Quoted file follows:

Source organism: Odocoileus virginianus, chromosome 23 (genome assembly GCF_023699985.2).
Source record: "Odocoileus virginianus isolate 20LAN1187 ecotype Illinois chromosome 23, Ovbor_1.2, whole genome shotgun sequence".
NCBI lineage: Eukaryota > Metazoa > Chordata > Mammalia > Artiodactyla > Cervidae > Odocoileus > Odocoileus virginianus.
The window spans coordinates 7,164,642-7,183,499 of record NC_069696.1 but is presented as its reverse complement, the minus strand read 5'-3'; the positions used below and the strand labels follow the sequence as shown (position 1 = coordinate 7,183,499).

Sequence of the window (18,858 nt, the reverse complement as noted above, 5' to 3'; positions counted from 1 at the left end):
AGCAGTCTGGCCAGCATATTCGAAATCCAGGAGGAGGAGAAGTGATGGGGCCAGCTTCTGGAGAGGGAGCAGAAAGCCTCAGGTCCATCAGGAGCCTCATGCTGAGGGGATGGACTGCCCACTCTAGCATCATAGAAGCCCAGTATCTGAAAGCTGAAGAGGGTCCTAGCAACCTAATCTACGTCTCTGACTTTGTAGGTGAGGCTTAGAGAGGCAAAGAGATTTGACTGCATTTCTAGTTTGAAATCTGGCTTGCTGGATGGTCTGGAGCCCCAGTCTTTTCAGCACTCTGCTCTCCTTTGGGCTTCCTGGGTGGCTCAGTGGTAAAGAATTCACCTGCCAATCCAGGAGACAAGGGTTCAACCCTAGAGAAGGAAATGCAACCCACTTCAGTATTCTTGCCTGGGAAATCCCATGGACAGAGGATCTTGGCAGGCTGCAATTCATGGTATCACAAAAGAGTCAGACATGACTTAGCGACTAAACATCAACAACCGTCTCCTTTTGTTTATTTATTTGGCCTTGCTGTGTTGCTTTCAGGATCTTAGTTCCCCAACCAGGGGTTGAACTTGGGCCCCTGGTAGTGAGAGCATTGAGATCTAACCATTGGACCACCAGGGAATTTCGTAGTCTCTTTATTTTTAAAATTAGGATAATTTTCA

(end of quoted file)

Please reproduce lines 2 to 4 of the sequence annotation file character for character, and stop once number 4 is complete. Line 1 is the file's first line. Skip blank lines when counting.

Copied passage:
Source record: "Odocoileus virginianus isolate 20LAN1187 ecotype Illinois chromosome 23, Ovbor_1.2, whole genome shotgun sequence".
NCBI lineage: Eukaryota > Metazoa > Chordata > Mammalia > Artiodactyla > Cervidae > Odocoileus > Odocoileus virginianus.
The window spans coordinates 7,164,642-7,183,499 of record NC_069696.1 but is presented as its reverse complement, the minus strand read 5'-3'; the positions used below and the strand labels follow the sequence as shown (position 1 = coordinate 7,183,499).